Only the overnight footage was shown because the daytime coverage was not kept.
Minister quits government over Brexit Both Houses have to agree on the final form of legislation before it can become law, and this intricate process - "ping pong" in Westminster-speak - is how MPs and peers reach an agreed wording.
So on Monday we will parliament weekly business reports the Lords votes on the changes made by the Commons. Peers will probably accept most of them, but the Hailsham amendment looks set fair to be accepted the previous version was passed by a majority of 91 votes and it will then be kicked back to the Commons, for consideration on Wednesday.
Will it win there? The government has a narrow majority with its DUP allies, but if the group around Mr Grieve vote with Labour and the other opposition parties, they would have a majority. Unless some Labour MPs broke ranks and voted with the government, or abstained.
The arithmetic looks very tight, and the rival sets of party whips will doubtless be working very hard to minimise the number of rebels on their side.
It's worth remembering that the Grieve group, unlike the Brexiteers, are not bloodied in rebellion from years of backbench insurgency - so it will be interesting to see if the iron has entered their souls, or whether they can be persuaded to relent. In the end it might even come down to MPs being taken ill or stuck on a train - but unless a new parliament weekly business reports is struck over the weekend, and the implication of bad faith around the previous deal may make that hard to do - we could be in for a week of drama which could prove highly destabilising to the government.
Something else to watch out for is an effort to secure an Estimates Day debate on the Defence Budget; debates on these days are under a procedure which allows detailed discussion of money issues, and both the Defence Select Committee and the Public Accounts Committee are extremely concerned about the state of the Ministry of Defence finances.
As luck would have it, members of both were recently together at Rossyth, for a visit to the new aircraft carrier, HMS Queen Elizabeth II, and the rumour is that a coordinated move to get the issue onto the floor of the Commons has been cooked up.
Here's my rundown of the week ahead: Monday 18 June The Commons opens 2.
This follows the passage of amendments to the EU Withdrawal Bill on which EU powers will and will not be passed to the devolved parliaments, which were opposed by the Scottish Parliament. Media playback is unsupported on your device Media captionSNP MPs walked out of the Commons in a row with the Speaker After last week's furious scenesthis could provide another flashpoint between the SNP and, in particular, the Scottish Tory MPs and the government whips - the whips have developed a habit of standing close to the SNP benches and heckling their MPs, which is much resented.
And after that there is a general debate on how the NHS and other public services deal with acquired brain injuries.
In Westminster Hall 4. My committee pick is the Transport Committee hearing 4. It was announced on Friday that Charles Horton is to resign as chief executive of Govia Thameslink Railway, following months of controversy over delays and cancellations to services.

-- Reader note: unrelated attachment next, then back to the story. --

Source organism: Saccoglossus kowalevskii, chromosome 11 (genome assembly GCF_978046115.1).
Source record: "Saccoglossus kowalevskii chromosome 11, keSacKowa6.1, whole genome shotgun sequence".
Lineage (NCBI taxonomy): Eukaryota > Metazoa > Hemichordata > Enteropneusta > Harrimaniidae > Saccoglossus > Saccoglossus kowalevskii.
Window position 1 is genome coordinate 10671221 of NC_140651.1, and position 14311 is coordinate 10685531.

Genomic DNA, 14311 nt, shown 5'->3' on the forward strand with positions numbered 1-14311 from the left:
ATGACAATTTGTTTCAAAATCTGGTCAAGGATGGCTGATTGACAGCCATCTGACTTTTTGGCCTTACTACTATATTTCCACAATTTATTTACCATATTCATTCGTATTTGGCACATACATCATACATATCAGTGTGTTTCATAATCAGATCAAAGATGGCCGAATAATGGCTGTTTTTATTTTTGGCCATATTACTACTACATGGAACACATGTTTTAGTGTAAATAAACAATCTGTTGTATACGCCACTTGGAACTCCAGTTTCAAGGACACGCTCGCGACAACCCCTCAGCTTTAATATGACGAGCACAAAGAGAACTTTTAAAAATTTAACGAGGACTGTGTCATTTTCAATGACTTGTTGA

In the Lords, after a half hour question time at 2. Tuesday 19 June MPs kick off at Then comes a Labour Opposition Day Debate on a motion or motions to be announced. In Westminster Hall, the opening debate 9.
The debate will be opened by the Conservative, Bob Blackman, who believes Romania is very keen to help, and will want to extend bilateral arrangements with the UK, post Brexit. He also wants to discuss Romanian concerns about Russian activity in the Black Sea.
Labour's Helen Goodman 2. But, she says, it does not feature in the government's energy strategy. Her aim in this debate is to raise the profile and press ministers to take the opportunities seriously. Image copyright AFP Image caption Palestinians attend morning prayers during the first day of the celebrations of Eid al-Fitr, at the Israel-Gaza border My committee corridor pick is the International Development hearing 10am on the humanitarian situation in Gaza, with witnesses from the UN, followed by the Foreign Office and International Development and minister, Alistair Burt.
In the Lords 2. Then there is a short debate on encouraging a recovery in the population of bees and other pollinators. Wednesday 20 June The Commons begins select committee reports Bulletins from are available to read below.
Publication of the Bulletin ceased in , since equivalent information can be found on the Parliament website using the Parliamentary Calendar, Bills and legislation and the Committees pages. TRUE OPINION: Now that Barnaby Joyce has resigned as Australia's deputy prime minister four months after True Crime News Weekly broke the news about the various serious scandals surrounding him, our correspondent Gary Johnston reflects on why Barnaby's "private business" should be a continuing concern to the public at large.
TRUE OPINION: Now that Barnaby Joyce has resigned as Australia's deputy prime minister four months after True Crime News Weekly broke the news about the various serious scandals surrounding him, our correspondent Gary Johnston reflects on why Barnaby's "private business" should be a continuing concern to the public at large.
On each sitting day a Daily Report is generated, one for the House of Commons and one for the House of Lords. In addition, the House of Commons is currently publishing a weekly report on a Friday during parliamentary recesses.
Bill 3 from Parliament 41 Session 3 of the Legislative Assembly of Ontario: Pay Transparency Act,